To support the president’s enforcement of his red line in Syria requires suspensions of disbelief. Here are several.
I wish it were not true, but there is scant evidence that the world, led by the U.S., went to war in the past over the use of weapons of mass destruction — whether by Gamel Nasser in Yemen or by Saddam Hussein against the Kurds and the Iranians. Understandably, the current West’s reaction, including Obama’s, to possible Syrian WMD use is calibrated mostly on the dangers of intervention, not the use of WMD per se. Thus Obama is now focusing on Syria in a way he is not, at least overtly, on Iran, the far greater WMD threat, because he believes the former could be handled with two days’ worth of Tomahawks and the latter could not. That would be understandable pragmatism if it were not dressed up in the current humanitarian bluster about red lines and the “international community.”
Obama, I think, is inadvertently doing the terrible arithmetic that the last 1,000 Syrians killed by the Assad regime pose a humanitarian crisis that demands his intervention in a way that the first 99,000 did not — on the theory that WMD represent an existential threat. (In fact, from the trenches of World War I to Hiroshima, WMD have never killed more than contemporary horrific conventional weaponry has.) So far Obama has not made that case. We can only wonder whether the forgotten hundreds of thousands butchered from Rwanda to Darfur — without so much as one Tomahawk or Hellfire launched on their behalf — might have been saved had only their killers begun their devilry with sarin gas.
Obama, as senator and presidential candidate, made the serial argument that U.S. military interventions, barring an “imminent threat” to our national security, are both illegal and immoral unless they have the triad of U.S. congressional support, U.N. approval, and American public support.
In the present circumstances, to make the argument for attacking Syria he must assume that congressional authorization is an eleventh-hour afterthought and not necessarily binding, that the U.N. is mostly hocus-pocus and not worth the bother, and that overwhelming public opposition does not matter.
There are so many contradictions and hypocrisies in such thinking as to render it farcical. I’ll give one, though: In 2002–03 George Bush built public opinion for an intervention, assembled an allied coalition, succeeded with the U.S. Congress, and tried at the U.N. He made the argument that Saddam Hussein’s past use of WMD, his support for terrorism, and his genocide (read all 23 congressional writs) made a good moral and realist case for intervening in a post-9/11 landscape. In response, Barack Obama launched his political career by deriding just such logic, which he is now far less impressively adopting as his own.
Going into a country to help one side and hurt another in a civil war — if that is the latest reason to go to war — assumes the administration has some wisdom about recent Middle East turmoil. Unfortunately, nothing suggests that it does.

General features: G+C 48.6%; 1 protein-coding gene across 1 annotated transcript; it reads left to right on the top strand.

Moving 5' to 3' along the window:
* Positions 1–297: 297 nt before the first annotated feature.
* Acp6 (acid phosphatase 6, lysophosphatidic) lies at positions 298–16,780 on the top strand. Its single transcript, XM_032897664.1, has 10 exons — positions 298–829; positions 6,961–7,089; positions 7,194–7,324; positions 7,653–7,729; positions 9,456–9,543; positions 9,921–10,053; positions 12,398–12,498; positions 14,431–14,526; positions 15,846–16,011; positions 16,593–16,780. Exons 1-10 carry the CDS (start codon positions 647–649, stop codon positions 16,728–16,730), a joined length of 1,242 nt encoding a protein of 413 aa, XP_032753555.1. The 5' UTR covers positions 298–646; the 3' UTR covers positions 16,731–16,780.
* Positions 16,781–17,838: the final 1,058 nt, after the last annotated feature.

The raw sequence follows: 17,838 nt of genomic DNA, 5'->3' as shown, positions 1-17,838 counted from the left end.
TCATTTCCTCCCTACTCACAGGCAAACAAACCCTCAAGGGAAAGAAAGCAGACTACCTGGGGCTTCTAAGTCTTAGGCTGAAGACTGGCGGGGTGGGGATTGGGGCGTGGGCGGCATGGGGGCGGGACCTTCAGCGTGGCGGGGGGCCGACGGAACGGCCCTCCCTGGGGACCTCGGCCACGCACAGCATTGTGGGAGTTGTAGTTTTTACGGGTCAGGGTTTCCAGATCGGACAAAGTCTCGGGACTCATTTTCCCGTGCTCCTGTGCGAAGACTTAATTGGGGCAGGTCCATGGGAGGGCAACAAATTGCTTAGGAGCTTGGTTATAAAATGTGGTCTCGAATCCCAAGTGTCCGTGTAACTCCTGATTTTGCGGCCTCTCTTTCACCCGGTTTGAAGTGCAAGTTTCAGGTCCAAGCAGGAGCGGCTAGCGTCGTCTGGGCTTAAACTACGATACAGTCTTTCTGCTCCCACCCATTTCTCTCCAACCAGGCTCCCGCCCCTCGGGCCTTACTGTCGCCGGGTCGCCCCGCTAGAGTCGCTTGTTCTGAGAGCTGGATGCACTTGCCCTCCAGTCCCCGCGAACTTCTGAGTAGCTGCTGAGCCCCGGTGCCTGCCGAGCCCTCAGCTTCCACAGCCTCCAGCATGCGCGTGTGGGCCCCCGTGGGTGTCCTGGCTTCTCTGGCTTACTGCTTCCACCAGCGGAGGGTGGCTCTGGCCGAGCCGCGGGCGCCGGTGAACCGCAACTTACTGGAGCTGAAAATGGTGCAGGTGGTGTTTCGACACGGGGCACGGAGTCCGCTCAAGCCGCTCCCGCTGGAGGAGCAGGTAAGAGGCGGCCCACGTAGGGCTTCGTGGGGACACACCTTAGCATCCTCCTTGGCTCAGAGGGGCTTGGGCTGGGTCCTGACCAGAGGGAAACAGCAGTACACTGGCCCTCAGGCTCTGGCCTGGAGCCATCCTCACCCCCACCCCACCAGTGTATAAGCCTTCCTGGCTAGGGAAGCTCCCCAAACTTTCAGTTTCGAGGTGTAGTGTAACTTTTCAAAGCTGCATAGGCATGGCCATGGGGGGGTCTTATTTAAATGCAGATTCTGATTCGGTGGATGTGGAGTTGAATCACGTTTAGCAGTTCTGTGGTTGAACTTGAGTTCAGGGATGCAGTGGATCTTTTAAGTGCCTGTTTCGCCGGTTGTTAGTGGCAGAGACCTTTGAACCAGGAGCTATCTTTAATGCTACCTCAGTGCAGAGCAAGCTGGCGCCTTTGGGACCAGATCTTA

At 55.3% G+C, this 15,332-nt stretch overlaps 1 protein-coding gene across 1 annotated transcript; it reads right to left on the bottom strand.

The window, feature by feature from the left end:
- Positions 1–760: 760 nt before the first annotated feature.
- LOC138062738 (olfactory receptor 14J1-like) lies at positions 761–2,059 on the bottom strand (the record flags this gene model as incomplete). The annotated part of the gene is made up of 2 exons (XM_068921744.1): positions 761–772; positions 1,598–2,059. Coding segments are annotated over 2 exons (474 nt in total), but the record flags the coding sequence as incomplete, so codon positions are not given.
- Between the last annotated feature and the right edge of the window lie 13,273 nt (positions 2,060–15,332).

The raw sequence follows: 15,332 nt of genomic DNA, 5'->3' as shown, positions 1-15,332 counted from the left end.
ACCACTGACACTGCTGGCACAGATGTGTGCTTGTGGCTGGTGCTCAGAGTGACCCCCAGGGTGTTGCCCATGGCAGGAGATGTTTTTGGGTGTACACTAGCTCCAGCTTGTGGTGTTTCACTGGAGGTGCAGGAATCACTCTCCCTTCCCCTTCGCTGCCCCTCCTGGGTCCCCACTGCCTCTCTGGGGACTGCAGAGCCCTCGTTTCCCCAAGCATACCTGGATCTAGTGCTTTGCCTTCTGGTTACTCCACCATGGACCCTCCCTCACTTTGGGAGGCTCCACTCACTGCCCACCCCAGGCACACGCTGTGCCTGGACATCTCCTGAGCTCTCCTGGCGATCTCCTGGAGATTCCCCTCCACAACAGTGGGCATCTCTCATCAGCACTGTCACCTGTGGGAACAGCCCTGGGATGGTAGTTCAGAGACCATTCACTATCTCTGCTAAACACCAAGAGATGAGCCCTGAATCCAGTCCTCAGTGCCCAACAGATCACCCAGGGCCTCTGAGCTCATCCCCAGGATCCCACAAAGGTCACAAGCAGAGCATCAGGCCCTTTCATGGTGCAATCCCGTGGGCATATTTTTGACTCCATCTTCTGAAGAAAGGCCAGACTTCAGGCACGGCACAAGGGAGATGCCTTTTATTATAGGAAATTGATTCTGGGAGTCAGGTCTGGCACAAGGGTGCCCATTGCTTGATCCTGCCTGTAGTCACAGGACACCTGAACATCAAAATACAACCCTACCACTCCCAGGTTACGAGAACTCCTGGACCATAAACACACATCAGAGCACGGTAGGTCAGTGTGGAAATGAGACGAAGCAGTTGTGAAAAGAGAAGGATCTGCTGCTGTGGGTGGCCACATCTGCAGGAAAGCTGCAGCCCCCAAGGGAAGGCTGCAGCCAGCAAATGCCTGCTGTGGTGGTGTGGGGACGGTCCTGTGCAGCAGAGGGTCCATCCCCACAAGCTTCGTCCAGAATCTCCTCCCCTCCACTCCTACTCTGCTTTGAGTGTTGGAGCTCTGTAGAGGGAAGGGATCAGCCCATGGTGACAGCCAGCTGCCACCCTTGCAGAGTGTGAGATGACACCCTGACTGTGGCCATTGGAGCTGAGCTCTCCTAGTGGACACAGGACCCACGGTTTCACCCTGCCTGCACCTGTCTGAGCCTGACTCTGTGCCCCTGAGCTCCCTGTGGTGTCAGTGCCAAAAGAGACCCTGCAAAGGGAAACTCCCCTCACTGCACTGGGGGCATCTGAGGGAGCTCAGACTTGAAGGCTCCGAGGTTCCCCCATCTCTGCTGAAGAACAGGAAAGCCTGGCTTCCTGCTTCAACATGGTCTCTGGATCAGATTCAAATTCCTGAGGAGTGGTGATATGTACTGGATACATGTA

Obama shows no interest in anything approximating victory in Afghanistan.
Leaving a residual force in Iraq to preserve a hard-fought victory in achieving a constitutional order was apparently not a good political slogan for 2012.
Libya, to the extent we know what is now going on, is probably worse off than before we led from behind there; There is no administration interest in explaining, much less avenging, our losses in Benghazi. Indeed, the administration has told us less about Benghazi than about Syria.
The common denominator among U.S. actions in Egypt has been the administration’s doing the wrong thing: abruptly junking Mubarak, then backing the Muslim Brotherhood, and then denying that the would-be reformist generals had staged a coup and are a junta.
To support the bombing of Syria, we must assume both that Obama has more knowledge of insurgencies than he did in relation to Afghanistan, Iraq, and Libya and that suddenly he has more stomach for intervening and sorting out good from bad. Unfortunately, that seems unlikely.
No one currently in charge of U.S. foreign policy has any record of foreign-policy success. Those who might have offered wise counsel either are dead, have left the administration, or do not exercise authority — Crocker, Eikenberry, Gates, Holbrooke, Mattis, Petraeus. In contrast, the common theme among Obama, Biden, Hagel, Rice, Kerry, and Power is not brilliance. They cannot agree in public with each other; they contradict their own past statements; they have lost the public’s confidence in their veracity; and they sermonize and pontificate rather than inspire. One day we are bombing and skipping authorization from Congress; the next day, everything is on hold while Congress vacations; the next, its vote may not even matter; the next, the “shot across the bow” is a full-fledged, non-tiny attack; and most recently, everything is on hold again while the Russians — in the middle of a civil war, no less — negotiate with Assad to account for and turn over his WMD. We are certainly not in reliable hands to make one of the most complicated interventions in recent U.S. history.